Heard of the three-day rule? ‘Don’t call someone till three days after a date.’ It’s a popular idea in sitcoms, glossy mags and Hollywood films. But is there any science behind it?
Supply and demand
There are two main motivations for people to ‘play hard-to-get,’ according to the recent research. Firstly, it’s about making yourself seem more desirable by being less available. In a way, it’s just like economics: limited editions of products, luxury goods and other artificially restricted goods are supposed to work in the same way. And 'if you increase your apparent value, you can get "better" mates' as a result, says Peter Jonason, one of the researchers.
Secondly, not making things too easy for prospective partners helps with finding out how much they are willing to invest in the relationship, they say. It’s all about getting more information.
'If you can increase the information you have – especially for women – you can make better mating choices. You don’t necessarily choose a guy who’s going to be ‘here today, gone tomorrow’ because you collect more information, you make the supply lower, forcing him to put more investment in.'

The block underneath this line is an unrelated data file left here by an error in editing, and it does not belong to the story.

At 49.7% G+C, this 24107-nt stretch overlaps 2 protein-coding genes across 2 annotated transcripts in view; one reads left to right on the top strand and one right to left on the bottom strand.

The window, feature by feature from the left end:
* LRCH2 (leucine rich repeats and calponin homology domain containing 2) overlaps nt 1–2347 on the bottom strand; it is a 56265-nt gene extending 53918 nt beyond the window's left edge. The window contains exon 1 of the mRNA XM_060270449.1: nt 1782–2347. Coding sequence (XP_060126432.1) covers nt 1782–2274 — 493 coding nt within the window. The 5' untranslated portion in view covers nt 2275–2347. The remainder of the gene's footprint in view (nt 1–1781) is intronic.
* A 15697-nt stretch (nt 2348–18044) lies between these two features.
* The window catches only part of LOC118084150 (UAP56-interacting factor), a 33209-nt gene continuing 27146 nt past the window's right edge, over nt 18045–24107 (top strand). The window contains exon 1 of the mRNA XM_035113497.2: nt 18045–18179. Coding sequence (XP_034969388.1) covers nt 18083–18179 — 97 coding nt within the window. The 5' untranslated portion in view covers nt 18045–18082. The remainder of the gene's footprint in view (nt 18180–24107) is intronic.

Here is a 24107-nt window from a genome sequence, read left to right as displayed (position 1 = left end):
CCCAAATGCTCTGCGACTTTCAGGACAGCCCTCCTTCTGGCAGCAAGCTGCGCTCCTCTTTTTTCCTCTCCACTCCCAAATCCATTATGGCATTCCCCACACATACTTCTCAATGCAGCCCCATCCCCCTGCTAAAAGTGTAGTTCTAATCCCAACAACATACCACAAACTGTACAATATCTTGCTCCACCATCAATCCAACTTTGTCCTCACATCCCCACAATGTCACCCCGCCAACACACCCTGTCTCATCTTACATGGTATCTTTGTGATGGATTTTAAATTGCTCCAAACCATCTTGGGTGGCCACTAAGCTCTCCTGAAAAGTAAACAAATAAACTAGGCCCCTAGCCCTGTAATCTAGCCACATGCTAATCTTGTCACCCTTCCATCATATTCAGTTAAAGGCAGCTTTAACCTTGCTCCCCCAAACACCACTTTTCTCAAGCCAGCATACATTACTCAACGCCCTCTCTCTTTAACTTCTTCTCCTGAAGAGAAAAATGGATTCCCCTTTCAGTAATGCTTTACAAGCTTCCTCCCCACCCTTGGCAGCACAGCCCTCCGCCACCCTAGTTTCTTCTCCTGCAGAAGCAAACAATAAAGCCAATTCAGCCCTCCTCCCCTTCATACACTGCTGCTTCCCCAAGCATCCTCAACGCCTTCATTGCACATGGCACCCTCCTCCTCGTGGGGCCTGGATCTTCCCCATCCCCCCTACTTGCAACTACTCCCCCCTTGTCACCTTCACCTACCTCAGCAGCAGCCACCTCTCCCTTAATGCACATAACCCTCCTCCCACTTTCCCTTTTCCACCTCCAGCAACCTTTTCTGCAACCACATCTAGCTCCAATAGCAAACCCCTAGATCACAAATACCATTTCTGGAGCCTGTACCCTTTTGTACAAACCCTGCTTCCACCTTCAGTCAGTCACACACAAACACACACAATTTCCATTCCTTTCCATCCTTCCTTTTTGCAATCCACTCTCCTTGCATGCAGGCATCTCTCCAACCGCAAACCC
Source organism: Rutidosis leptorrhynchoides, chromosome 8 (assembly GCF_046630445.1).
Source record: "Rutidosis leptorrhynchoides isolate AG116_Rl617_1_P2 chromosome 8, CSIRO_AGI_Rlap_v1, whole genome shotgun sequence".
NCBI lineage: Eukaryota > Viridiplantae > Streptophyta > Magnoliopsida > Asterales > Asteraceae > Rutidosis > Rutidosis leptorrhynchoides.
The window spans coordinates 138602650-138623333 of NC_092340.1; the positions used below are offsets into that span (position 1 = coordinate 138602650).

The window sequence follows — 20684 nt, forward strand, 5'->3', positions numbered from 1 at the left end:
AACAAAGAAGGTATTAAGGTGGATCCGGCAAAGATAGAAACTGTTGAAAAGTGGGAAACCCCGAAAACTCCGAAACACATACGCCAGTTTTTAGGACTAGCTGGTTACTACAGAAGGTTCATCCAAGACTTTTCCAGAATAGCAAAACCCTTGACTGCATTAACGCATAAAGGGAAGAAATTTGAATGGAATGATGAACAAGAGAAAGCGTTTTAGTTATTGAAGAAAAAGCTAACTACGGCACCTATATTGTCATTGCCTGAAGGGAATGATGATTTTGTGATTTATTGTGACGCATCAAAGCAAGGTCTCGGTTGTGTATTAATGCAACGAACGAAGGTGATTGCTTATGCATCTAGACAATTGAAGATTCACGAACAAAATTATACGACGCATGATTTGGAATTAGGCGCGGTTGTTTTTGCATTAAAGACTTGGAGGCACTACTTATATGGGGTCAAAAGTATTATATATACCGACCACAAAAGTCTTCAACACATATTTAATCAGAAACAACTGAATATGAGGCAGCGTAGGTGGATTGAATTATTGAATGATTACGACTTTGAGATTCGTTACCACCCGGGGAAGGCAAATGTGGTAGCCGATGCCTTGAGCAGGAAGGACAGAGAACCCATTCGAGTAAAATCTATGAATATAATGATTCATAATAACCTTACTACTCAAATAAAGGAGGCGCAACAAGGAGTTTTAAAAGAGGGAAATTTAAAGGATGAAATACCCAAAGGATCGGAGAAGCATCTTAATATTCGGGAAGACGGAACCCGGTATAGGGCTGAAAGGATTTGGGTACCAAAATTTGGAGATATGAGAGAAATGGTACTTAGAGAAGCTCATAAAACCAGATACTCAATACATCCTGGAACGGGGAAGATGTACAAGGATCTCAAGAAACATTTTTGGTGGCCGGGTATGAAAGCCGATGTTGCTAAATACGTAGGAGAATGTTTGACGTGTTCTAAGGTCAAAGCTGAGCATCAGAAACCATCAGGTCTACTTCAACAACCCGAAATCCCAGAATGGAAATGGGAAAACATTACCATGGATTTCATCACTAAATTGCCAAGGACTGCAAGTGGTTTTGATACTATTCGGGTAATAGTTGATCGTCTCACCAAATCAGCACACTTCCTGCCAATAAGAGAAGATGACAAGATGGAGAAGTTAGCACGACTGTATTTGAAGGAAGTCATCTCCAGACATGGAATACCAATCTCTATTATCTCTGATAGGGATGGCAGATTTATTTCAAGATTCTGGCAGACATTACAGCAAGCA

In short, 'playing hard to get works as a test – the test of commitment: is this guy or girl going to take off, or are they going to stick around?'
In order to find out more about this ‘commitment test’, the study looked closer at what ‘playing hard-to-get’ exactly entails. The researchers collected a list of dating strategies people use to make themselves seem less available – things like pretending you’re less interested in someone than you actually are, acting confident, openly flirting with others, or delaying your answer to calls or texts.
Women used the strategies slightly more than men, though the differences were not extreme. But when it comes to reasons for playing hard-to-get in the first place, there were no differences between the sexes.
Those who thought that playing hard-to-get was a typical girl’s thing might be surprised, but 'just like women, men benefit from increasing their demand – from people wanting them more,' Jonason says. And 'both sexes invest heavily in long-term benefits and in their offspring. Therefore men can also benefit from getting more information about a woman.'
One question remains: isn’t playing hard-to-get with strategies such as the three-day rule simply rude? Unfortunately, that’s something the study didn’t address. So, as always, the safest bet might just be to simply be yourself.
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